Yes, that’s what I’ve recently heard (or, more accurately, heard a while back, forgot when the news bore no fruit, and then heard again recently with renewed momentum). As someone who counts Dan Simmons’s Hyperion Cantos among his favorite books, I meet this news with a mix of excitement and dread…but frankly a lot more of the latter.
Let me step back a moment. I first read Hyperion in college when a friend passed it on to me, mentioning his awe of the story (and also, frankly, just how damned cool the concept of the Shrike was). I was soon reading this Hugo Award-winning sci-fi novel, eagerly sifting through the pages and searching for not only what would happen next, but also what had happened previously and what the hell was happening NOW. (It’s quite an impressive feat when a writer can give you just enough to fuel your hunger for more information without making you feel completely lost.) What the heck IS the Shrike? Who sent the Time Tombs back? What is the TechnoCore up to? Where in the bloody @#%&*@! did Het Masteen go?! Pausing only to beat my book-recommending friend over the head with same upon reaching the abrupt-yet-tantalizing ending of Hyperion (How DARE he not warn me?!), I was swiftly continuing to devour the sequel (more continuation, really), The Fall of Hyperion.
A great deal of what amazed me about the book (and the thing that still inspires me as a writer to this day) is the masterful way Simmons weaves the myriad of plot and character threads together so cohesively. The story is epic, and keeping it all straight as a reader–and I say this in the best way possible–requires a fair bit of focus. Keeping it all straight as the author must have been an intense task. I would later recommend the book to friends and then, as they related to me their own reading experience, I’d find myself frustrated for not being able to completely recall the part of the book they were experiencing at the time due to its complexity and the years that had past since I had read it myself.
It’s this complexity that fills me with dread. They’re supposed to be making a SINGLE movie out of both Hyperion and The Fall of Hyperion, and I just don’t see how that’s going to be possible without straining a good deal of the complexity out. Obviously this is the problem with translating any book to the screen. It’s not impossible, if done correctly, but the likelihood that it WILL be done correctly is not (to my admittedly cynical thinking), a large one.
The usual perils a film–especially a science fiction film–must go through in the process of production as executives attempt to dumb it down (“viewers are morons”) are bad enough. (Apparently the humans-in-vats idea of The Matrix was originally conceived of as a big neural network for the computers on which to exist rather than to just use the human body as a battery, but this was changed because execs didn’t think people would get the idea. Unfortunately the battery thing makes no sense. …Then again, a number of other things about those movies made no sense, but that’s a topic for another day.) Hyperion’s labyrinthine (pun intended) complexity necessitates pouring a gallon jug into a drinking glass. How much can be cut for time without making a mere skeleton of what remains? The idea of those with no exposure to the book seeing the movie and going either “I don’t get it” or “This is supposed to be a masterpiece?” frankly bothers me. Remind me to elaborate on that general concept in another blog.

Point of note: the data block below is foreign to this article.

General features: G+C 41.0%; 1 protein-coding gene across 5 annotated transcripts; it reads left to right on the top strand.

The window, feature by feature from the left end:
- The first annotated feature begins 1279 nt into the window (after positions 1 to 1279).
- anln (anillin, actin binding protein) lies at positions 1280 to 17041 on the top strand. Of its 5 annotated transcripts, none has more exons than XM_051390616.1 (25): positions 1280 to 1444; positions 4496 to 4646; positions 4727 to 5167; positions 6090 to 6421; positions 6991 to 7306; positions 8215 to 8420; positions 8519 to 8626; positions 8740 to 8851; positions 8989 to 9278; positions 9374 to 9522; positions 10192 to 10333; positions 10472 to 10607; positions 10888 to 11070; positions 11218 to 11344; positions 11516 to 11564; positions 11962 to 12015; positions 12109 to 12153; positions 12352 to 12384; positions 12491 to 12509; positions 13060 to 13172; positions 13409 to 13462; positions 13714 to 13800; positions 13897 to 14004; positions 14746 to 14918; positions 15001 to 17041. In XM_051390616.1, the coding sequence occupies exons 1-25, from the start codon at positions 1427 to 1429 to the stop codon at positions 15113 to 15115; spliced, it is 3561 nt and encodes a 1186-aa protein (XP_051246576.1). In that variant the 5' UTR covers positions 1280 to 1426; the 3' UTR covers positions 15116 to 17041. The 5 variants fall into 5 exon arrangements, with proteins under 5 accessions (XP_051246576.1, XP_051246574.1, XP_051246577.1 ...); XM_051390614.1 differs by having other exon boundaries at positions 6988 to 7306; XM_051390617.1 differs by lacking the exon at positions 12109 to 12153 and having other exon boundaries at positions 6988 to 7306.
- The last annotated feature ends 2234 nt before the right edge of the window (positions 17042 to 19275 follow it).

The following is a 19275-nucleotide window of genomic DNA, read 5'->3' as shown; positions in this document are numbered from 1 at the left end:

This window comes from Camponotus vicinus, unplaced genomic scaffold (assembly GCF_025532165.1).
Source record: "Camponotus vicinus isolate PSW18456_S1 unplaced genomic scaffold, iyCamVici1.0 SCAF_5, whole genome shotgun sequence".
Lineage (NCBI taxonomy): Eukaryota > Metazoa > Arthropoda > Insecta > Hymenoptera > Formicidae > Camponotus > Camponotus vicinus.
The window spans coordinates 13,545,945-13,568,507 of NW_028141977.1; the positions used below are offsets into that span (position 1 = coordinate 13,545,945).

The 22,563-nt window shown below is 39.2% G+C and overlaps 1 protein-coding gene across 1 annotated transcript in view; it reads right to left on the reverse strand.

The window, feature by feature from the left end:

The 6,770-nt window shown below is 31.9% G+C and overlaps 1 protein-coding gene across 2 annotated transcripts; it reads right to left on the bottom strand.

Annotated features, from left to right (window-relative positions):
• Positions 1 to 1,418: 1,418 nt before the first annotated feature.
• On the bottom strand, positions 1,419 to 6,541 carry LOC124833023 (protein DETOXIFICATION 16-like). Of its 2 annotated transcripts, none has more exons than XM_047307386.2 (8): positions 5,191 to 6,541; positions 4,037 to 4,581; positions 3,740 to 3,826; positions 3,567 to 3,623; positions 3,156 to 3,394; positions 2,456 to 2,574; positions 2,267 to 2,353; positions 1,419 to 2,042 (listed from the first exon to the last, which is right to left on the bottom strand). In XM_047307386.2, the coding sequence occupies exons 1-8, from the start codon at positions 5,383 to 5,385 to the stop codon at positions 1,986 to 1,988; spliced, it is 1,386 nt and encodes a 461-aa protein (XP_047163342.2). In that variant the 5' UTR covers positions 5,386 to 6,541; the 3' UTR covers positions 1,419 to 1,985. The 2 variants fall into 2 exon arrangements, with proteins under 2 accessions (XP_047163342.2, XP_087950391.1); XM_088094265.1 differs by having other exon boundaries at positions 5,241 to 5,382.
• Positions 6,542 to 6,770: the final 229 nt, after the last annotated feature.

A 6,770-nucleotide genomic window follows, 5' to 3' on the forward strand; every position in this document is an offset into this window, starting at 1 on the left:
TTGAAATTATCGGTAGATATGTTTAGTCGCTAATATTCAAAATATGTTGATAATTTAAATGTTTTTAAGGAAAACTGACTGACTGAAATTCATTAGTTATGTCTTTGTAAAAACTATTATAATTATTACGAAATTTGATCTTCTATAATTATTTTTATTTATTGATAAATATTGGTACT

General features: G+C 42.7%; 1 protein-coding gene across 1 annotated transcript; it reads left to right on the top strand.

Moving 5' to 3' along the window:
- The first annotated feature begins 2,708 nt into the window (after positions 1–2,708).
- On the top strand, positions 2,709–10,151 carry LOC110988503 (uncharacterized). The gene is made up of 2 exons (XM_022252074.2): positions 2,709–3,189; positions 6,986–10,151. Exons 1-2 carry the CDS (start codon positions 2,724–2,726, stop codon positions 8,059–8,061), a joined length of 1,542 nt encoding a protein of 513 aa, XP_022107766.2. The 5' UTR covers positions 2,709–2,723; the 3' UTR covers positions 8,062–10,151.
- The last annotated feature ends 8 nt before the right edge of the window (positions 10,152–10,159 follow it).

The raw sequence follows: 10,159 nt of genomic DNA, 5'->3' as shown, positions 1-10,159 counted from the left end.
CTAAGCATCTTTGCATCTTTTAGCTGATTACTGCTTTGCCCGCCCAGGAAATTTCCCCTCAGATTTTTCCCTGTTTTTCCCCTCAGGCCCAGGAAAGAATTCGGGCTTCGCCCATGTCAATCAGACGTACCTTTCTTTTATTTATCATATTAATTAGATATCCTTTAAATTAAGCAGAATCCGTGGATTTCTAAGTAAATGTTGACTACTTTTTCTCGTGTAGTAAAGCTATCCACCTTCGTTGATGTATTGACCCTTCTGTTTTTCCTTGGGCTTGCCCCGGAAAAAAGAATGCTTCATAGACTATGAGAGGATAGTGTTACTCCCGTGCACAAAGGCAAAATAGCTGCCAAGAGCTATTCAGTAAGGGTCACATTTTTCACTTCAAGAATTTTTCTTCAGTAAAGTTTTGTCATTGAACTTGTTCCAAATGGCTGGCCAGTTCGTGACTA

Even splitting it into two films doesn’t seem workable. Granted, this would certainly give the story more room, but I just don’t see a studio signing off on two films when the first one, really, doesn’t end so much as it stops. Lord of the Rings and Harry Potter had the benefit of having such a gigantic audience already familiar with those books that it’s less of a risk. Hyperion, while spectacular, just doesn’t have quite the built-in audience (at least that’s my impression; I’ve done absolutely zero research in making that assertion). Two films would be great, but exceedingly unlikely, especially as they’ve already announced it as one.
Now like I said, it’s not that it CAN’T be done, but it would seem to be a daunting task. Just ask David Lynch why his name isn’t on the theatrical print of Dune. Now there’s another epic sci-fi novel that was done MUCH better in a mini-series format. (Yes, I know, there are those of you who think the mini-series has its problems, but the general consensus seems to be that it’s quite well done, and certainly an improvement over what was released in theaters in 1984…even if Sting is sorely missing.) 😉 I would love to see Hyperion/The Fall of Hyperion done as a mini-series and given enough time to develop. Even the mini-series format isn’t without it’s development dangers (just ask Ursula K. Le Guin), but it’s better than a feature film, at least from a storyteller’s point of view. On the other hand, I suppose I can’t pine for a mini-series when they’ve already announced it as a feature film, so I suppose all this is moot anyway.
So that’s what’s got me skeptical about the whole idea. Of course, it’s entirely possible it’ll be sunk into Development Hell anyway and will never see the light of day. I suppose in Hyperion’s case I’d rather see no film than a poorly done film, but there’s little I can do about it but sit and wait…and possibly reread the books again.
“And that’s all I have to say about that.”
Michael G. Munz